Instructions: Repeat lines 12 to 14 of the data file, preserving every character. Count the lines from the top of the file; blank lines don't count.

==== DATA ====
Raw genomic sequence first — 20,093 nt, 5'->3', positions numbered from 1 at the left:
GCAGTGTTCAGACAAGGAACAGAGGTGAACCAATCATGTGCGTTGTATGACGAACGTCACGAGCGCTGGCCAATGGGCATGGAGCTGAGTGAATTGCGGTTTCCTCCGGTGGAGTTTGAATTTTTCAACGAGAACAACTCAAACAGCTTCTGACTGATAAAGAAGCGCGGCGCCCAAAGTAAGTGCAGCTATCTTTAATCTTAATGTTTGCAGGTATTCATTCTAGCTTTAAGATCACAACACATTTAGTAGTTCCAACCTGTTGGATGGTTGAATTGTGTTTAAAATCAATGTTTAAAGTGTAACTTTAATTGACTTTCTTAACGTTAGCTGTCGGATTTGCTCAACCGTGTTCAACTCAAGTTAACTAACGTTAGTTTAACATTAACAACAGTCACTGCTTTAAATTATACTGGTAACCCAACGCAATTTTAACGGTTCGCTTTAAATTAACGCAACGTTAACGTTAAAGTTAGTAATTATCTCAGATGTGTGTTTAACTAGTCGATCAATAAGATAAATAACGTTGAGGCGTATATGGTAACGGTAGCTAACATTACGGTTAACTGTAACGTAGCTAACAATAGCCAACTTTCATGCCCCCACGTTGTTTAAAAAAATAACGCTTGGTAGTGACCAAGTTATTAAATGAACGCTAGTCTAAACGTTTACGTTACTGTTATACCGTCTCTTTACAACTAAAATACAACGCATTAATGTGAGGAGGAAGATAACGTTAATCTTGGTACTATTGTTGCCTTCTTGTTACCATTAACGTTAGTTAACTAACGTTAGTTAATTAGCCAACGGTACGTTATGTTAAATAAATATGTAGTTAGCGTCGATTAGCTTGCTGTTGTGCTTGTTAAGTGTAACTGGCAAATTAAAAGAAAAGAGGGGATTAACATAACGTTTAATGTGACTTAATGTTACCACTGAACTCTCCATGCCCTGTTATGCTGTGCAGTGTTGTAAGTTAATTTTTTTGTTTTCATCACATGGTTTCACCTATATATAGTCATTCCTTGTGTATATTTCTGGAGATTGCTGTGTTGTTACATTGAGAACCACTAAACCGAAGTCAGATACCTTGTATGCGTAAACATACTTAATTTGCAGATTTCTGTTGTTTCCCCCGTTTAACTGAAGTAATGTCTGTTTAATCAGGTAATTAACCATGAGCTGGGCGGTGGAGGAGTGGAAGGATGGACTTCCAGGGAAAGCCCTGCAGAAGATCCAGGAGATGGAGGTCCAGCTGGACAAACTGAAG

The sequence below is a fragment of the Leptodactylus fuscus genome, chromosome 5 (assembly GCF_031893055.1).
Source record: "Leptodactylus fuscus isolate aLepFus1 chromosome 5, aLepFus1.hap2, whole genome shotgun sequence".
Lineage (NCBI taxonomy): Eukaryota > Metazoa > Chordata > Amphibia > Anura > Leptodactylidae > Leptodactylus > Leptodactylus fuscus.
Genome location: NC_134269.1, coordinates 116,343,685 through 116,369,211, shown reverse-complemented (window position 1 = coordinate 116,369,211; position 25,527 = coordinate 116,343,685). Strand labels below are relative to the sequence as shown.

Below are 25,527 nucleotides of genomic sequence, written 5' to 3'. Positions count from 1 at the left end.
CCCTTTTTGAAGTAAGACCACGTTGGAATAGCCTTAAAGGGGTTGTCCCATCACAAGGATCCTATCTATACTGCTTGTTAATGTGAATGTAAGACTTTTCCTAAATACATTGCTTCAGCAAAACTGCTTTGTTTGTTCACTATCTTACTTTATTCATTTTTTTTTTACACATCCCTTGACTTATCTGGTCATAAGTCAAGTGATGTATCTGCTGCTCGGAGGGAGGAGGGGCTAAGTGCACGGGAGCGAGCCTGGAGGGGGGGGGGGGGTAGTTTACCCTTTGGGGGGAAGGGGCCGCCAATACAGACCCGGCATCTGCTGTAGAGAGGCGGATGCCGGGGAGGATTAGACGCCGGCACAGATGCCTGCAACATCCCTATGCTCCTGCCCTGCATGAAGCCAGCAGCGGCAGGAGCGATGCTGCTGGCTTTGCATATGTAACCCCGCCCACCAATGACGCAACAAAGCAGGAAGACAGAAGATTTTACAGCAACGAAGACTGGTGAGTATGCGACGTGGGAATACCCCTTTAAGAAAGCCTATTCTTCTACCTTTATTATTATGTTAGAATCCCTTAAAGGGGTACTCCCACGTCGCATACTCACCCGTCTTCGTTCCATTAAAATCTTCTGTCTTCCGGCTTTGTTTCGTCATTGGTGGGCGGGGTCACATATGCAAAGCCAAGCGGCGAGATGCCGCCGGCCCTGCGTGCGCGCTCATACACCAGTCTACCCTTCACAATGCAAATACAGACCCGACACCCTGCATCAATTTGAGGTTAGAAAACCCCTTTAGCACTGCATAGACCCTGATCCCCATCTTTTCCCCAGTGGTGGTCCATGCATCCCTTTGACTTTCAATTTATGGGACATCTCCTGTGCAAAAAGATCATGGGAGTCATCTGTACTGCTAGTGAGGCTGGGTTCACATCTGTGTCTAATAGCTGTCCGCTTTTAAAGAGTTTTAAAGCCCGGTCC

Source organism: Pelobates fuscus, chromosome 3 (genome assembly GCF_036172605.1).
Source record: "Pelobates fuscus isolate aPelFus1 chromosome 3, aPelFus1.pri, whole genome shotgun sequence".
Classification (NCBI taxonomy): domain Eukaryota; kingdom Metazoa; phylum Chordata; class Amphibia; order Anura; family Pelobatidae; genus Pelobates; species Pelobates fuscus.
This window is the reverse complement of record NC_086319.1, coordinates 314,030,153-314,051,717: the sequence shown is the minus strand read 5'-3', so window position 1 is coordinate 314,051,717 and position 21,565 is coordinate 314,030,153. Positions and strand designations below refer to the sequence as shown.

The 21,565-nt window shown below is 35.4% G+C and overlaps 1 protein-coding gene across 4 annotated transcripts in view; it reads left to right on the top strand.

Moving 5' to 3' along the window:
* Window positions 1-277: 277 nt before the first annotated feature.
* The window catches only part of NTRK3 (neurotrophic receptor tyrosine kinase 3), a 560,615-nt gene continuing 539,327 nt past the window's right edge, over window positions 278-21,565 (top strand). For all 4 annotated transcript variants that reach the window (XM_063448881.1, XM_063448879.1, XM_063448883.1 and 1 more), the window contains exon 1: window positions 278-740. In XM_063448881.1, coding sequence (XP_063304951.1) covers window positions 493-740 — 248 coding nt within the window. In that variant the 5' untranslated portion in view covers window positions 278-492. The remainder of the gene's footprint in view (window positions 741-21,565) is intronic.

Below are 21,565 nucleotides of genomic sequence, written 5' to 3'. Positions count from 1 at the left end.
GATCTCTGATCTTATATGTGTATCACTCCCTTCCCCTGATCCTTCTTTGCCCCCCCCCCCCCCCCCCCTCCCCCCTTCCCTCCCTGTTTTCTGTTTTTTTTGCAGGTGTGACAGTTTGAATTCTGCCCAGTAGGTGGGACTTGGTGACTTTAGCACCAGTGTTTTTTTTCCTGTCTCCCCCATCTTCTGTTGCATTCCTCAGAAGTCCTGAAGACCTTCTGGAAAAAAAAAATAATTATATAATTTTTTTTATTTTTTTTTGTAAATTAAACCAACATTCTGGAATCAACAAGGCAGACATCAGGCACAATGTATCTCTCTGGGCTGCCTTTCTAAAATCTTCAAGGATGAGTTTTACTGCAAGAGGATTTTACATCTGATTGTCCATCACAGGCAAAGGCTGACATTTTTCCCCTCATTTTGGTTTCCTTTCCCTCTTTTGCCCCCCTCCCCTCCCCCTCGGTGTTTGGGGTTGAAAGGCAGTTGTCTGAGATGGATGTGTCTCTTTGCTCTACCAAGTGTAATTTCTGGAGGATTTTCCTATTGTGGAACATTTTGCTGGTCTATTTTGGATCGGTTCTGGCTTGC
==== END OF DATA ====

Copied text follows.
This window is the reverse complement of record NC_086319.1, coordinates 314,030,153-314,051,717: the sequence shown is the minus strand read 5'-3', so window position 1 is coordinate 314,051,717 and position 21,565 is coordinate 314,030,153. Positions and strand designations below refer to the sequence as shown.

The 21,565-nt window shown below is 35.4% G+C and overlaps 1 protein-coding gene across 4 annotated transcripts in view; it reads left to right on the top strand.

Moving 5' to 3' along the window: